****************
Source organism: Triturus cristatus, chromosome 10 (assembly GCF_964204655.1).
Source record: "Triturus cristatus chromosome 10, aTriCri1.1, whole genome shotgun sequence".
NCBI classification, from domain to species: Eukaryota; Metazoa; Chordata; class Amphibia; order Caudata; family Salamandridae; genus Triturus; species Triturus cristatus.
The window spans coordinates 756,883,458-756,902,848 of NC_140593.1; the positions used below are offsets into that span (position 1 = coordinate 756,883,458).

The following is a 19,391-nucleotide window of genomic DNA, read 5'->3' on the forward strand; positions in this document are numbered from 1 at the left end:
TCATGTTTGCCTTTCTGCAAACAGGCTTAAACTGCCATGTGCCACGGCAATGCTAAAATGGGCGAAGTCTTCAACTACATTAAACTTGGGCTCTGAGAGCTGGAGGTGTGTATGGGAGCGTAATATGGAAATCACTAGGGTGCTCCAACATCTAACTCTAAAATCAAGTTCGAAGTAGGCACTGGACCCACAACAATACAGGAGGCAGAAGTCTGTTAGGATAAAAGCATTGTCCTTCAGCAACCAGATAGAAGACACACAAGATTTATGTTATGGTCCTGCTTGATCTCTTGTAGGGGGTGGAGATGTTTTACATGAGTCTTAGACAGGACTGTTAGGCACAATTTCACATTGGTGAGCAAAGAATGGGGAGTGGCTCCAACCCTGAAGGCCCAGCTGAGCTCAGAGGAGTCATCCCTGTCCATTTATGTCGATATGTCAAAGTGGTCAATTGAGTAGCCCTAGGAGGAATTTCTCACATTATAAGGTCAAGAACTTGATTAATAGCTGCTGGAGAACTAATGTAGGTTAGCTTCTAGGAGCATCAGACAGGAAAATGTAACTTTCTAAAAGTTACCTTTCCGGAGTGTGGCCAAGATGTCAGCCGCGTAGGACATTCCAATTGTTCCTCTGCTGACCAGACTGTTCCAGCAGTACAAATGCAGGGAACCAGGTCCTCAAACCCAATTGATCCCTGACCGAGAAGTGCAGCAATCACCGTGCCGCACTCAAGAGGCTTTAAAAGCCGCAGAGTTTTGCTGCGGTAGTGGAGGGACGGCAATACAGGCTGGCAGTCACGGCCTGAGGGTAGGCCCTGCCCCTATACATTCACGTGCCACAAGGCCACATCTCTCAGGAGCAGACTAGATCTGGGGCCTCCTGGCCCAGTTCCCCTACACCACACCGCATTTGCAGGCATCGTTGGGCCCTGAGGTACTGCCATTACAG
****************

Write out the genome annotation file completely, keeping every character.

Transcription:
Source organism: Triturus cristatus, chromosome 10 (assembly GCF_964204655.1).
Source record: "Triturus cristatus chromosome 10, aTriCri1.1, whole genome shotgun sequence".
NCBI classification, from domain to species: Eukaryota; Metazoa; Chordata; class Amphibia; order Caudata; family Salamandridae; genus Triturus; species Triturus cristatus.
The window spans coordinates 756,883,458-756,902,848 of NC_140593.1; the positions used below are offsets into that span (position 1 = coordinate 756,883,458).

The following is a 19,391-nucleotide window of genomic DNA, read 5'->3' on the forward strand; positions in this document are numbered from 1 at the left end:
TCATGTTTGCCTTTCTGCAAACAGGCTTAAACTGCCATGTGCCACGGCAATGCTAAAATGGGCGAAGTCTTCAACTACATTAAACTTGGGCTCTGAGAGCTGGAGGTGTGTATGGGAGCGTAATATGGAAATCACTAGGGTGCTCCAACATCTAACTCTAAAATCAAGTTCGAAGTAGGCACTGGACCCACAACAATACAGGAGGCAGAAGTCTGTTAGGATAAAAGCATTGTCCTTCAGCAACCAGATAGAAGACACACAAGATTTATGTTATGGTCCTGCTTGATCTCTTGTAGGGGGTGGAGATGTTTTACATGAGTCTTAGACAGGACTGTTAGGCACAATTTCACATTGGTGAGCAAAGAATGGGGAGTGGCTCCAACCCTGAAGGCCCAGCTGAGCTCAGAGGAGTCATCCCTGTCCATTTATGTCGATATGTCAAAGTGGTCAATTGAGTAGCCCTAGGAGGAATTTCTCACATTATAAGGTCAAGAACTTGATTAATAGCTGCTGGAGAACTAATGTAGGTTAGCTTCTAGGAGCATCAGACAGGAAAATGTAACTTTCTAAAAGTTACCTTTCCGGAGTGTGGCCAAGATGTCAGCCGCGTAGGACATTCCAATTGTTCCTCTGCTGACCAGACTGTTCCAGCAGTACAAATGCAGGGAACCAGGTCCTCAAACCCAATTGATCCCTGACCGAGAAGTGCAGCAATCACCGTGCCGCACTCAAGAGGCTTTAAAAGCCGCAGAGTTTTGCTGCGGTAGTGGAGGGACGGCAATACAGGCTGGCAGTCACGGCCTGAGGGTAGGCCCTGCCCCTATACATTCACGTGCCACAAGGCCACATCTCTCAGGAGCAGACTAGATCTGGGGCCTCCTGGCCCAGTTCCCCTACACCACACCGCATTTGCAGGCATCGTTGGGCCCTGAGGTACTGCCATTACAG